Veteran writer, teacher, and artist Rebeka Njau has published a new novel that is likely to cause fireworks in Kenya, OGOVA ONDEGO writes.
Although the 242-page The Sacred Seed presents an uncanny description of Kenya during the twilight of the 40-year reign of the Kenya African National Union (Kanu) that was dislodged from power by the National Rainbow Coalition (NARC) in the December 27, 2002 election, Njau denies she is writing about Kenya. She insists The Sacred Seed is pure fiction and that any resemblance with any one or any place would be coincidental. She says the story could be set anywhere in Africa and at any time after independence of formerly colonised countries.
“I want readers to use their own imagination and interpretation in reading my book,” she says. But isn’t it a fact that all writing is rooted in a specific social milieu? Granted, the author is free to exercise the poetic license while readers have the freedom to interpret that writing within their own experience. Perhaps it is references to tribal attacks instigated by politicians, sexual harassment, the rape of natural resources, the brainwashing of people using religion, and the rising opposition of the underprivileged to the powers that be that has made mainstream Kenyan newspapers to distance themselves from the book. Only one newspaper has run a subdued review of it.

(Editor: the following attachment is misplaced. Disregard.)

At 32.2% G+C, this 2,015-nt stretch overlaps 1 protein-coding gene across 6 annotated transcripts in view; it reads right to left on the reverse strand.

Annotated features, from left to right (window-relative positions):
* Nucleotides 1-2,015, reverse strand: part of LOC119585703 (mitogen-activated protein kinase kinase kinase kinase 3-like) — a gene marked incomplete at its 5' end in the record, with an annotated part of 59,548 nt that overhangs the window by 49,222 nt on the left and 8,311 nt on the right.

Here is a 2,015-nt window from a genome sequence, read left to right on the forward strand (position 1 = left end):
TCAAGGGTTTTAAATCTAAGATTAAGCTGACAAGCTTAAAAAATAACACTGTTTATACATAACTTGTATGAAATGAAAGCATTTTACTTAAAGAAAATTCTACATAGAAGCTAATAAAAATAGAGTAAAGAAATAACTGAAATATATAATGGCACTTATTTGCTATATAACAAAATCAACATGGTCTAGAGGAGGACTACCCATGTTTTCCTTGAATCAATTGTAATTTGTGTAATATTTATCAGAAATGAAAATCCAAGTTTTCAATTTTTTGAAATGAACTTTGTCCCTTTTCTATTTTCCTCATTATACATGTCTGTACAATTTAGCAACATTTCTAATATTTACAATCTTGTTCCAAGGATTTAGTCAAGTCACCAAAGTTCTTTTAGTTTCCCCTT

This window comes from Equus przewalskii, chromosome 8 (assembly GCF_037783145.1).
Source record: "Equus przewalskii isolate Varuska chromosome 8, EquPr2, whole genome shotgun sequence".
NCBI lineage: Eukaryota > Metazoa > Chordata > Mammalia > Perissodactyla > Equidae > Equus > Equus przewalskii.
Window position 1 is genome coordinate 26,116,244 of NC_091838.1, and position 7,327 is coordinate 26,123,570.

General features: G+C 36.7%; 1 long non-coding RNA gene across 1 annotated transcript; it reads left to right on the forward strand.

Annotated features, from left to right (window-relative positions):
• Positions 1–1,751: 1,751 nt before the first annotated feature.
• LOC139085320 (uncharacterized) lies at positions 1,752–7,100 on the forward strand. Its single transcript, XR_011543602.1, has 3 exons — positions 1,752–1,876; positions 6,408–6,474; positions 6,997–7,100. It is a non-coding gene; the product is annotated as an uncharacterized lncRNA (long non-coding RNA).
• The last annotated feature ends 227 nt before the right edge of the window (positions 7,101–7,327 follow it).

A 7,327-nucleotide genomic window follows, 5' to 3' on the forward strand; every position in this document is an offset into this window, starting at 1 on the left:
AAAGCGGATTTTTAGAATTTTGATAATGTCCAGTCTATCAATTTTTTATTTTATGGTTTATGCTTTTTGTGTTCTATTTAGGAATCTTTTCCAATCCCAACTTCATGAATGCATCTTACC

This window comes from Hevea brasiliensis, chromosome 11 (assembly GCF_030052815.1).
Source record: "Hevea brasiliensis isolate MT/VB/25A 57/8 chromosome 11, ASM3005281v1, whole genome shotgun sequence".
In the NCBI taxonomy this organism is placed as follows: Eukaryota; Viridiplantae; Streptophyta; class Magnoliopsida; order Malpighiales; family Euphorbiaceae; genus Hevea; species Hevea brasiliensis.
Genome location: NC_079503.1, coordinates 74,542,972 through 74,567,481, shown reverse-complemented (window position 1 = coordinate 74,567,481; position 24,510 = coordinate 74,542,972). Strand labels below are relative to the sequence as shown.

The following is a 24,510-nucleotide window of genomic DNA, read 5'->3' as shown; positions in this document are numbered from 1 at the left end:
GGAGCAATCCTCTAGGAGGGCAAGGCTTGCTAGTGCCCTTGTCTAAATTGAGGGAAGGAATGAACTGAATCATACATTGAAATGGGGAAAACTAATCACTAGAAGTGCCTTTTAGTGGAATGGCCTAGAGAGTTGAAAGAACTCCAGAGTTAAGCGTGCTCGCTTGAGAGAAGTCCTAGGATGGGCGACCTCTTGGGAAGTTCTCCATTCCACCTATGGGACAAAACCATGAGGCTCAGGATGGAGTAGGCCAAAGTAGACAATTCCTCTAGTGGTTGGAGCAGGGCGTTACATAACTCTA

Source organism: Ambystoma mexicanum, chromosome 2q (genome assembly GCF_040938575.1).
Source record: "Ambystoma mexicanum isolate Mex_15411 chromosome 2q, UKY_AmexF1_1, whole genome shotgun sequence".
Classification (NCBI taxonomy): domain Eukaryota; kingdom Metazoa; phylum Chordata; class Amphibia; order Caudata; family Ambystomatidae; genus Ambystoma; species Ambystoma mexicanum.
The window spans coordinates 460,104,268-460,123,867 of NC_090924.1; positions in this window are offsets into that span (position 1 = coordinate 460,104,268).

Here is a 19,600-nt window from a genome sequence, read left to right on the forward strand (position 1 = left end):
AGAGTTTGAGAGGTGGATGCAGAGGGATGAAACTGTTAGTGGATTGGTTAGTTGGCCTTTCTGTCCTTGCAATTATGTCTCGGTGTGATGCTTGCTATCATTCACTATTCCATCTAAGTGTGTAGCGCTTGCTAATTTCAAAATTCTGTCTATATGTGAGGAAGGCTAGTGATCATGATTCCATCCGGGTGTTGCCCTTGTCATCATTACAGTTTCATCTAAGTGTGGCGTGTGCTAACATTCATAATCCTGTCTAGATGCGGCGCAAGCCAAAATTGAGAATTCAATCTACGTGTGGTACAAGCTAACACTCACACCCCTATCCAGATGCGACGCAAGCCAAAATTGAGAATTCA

The ArtMatters take on The Sacred Seed is that Njau is describing Kenya and the synopsis below bears us out: The city stinks with mounds of uncollected garbage while people’s mouths ooze out evil and venom against one another in a nation steeped to the neck in corruption. At the Castle reigns President Dixon Chinusi, an arrogant, shrewd and manipulative megalomaniac who appears to have sold his soul to the devil in exchange for a free hand in misgoverning this rich but impoverished country.
Having come to power through the patronage and influence of his White missionary friends and associates, Chinusi uses the clergy to deliver sermons that promises his subjects a good life in heaven tomorrow while they continue to live in hell on earth. As opposition begins to emerge, Chinusi, drunk with power, not only goes onto a looting spree of national resources but also vows to hunt down and destroy his enemies like vermin. He is ready to do anything to remain in power.
Thus he instigates ethnic attacks in which innocent people are beheaded and their property plundered as security forces look the other way, only asking the victims to leave their homes. Perhaps Chinusi’s Waterloo comes when he rapes a secondary school music teacher in the belief that he would become the strongest and cleverest man in the land if he sleeps with women of talent, intelligence and strength as their giftedness would be absorbed into his bloodstream. But unlike the other women who do not mind being exploited by the bachelor President so long as they use him to their advantage, Tesa Kenga, the latest victim, puts up a fight.
Rebeka Njau introduces her book in her Ongata Rongai home
As the nation rushes towards the precipice and hangs precariously on a cliff, no one appears to raise their voice till Mumbi, an elderly potter and healer establishes Kanoni sanctuary for abused and talented women in a primeval forest. It looks like God has raised up a woman like Mumbi to fight injustice and shame men as they have abdicated their role in defending society from evil. The sanctuary, supposed to be a symbol of courage and liberation, is named after Kanoni, a legendary figure said to have been the most defiant young woman in her society who defied an important tradition-female circumcision-and died for it.